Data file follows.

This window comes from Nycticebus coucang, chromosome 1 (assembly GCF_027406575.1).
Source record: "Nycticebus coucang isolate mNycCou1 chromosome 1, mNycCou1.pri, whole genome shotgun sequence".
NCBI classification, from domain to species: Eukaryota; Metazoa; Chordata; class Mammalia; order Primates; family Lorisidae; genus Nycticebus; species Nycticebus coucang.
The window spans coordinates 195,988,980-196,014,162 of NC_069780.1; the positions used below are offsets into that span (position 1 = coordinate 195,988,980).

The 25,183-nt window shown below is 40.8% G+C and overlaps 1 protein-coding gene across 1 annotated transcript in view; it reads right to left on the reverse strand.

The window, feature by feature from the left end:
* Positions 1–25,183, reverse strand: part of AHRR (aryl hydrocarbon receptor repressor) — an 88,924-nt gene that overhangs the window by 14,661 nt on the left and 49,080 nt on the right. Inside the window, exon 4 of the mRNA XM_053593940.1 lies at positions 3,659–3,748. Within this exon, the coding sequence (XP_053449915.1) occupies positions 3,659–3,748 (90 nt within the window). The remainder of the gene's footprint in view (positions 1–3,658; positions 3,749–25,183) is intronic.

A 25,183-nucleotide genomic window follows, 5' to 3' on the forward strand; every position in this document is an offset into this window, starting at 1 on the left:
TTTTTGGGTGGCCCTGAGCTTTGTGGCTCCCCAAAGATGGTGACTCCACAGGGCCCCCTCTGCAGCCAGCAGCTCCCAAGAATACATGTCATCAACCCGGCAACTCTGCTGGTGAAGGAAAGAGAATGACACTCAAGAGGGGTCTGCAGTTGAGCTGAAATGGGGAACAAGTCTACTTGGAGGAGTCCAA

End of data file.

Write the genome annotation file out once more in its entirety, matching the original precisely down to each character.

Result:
This window comes from Nycticebus coucang, chromosome 1 (assembly GCF_027406575.1).
Source record: "Nycticebus coucang isolate mNycCou1 chromosome 1, mNycCou1.pri, whole genome shotgun sequence".
NCBI classification, from domain to species: Eukaryota; Metazoa; Chordata; class Mammalia; order Primates; family Lorisidae; genus Nycticebus; species Nycticebus coucang.
The window spans coordinates 195,988,980-196,014,162 of NC_069780.1; the positions used below are offsets into that span (position 1 = coordinate 195,988,980).

The 25,183-nt window shown below is 40.8% G+C and overlaps 1 protein-coding gene across 1 annotated transcript in view; it reads right to left on the reverse strand.

The window, feature by feature from the left end:
* Positions 1–25,183, reverse strand: part of AHRR (aryl hydrocarbon receptor repressor) — an 88,924-nt gene that overhangs the window by 14,661 nt on the left and 49,080 nt on the right. Inside the window, exon 4 of the mRNA XM_053593940.1 lies at positions 3,659–3,748. Within this exon, the coding sequence (XP_053449915.1) occupies positions 3,659–3,748 (90 nt within the window). The remainder of the gene's footprint in view (positions 1–3,658; positions 3,749–25,183) is intronic.

A 25,183-nucleotide genomic window follows, 5' to 3' on the forward strand; every position in this document is an offset into this window, starting at 1 on the left:
TTTTTGGGTGGCCCTGAGCTTTGTGGCTCCCCAAAGATGGTGACTCCACAGGGCCCCCTCTGCAGCCAGCAGCTCCCAAGAATACATGTCATCAACCCGGCAACTCTGCTGGTGAAGGAAAGAGAATGACACTCAAGAGGGGTCTGCAGTTGAGCTGAAATGGGGAACAAGTCTACTTGGAGGAGTCCAA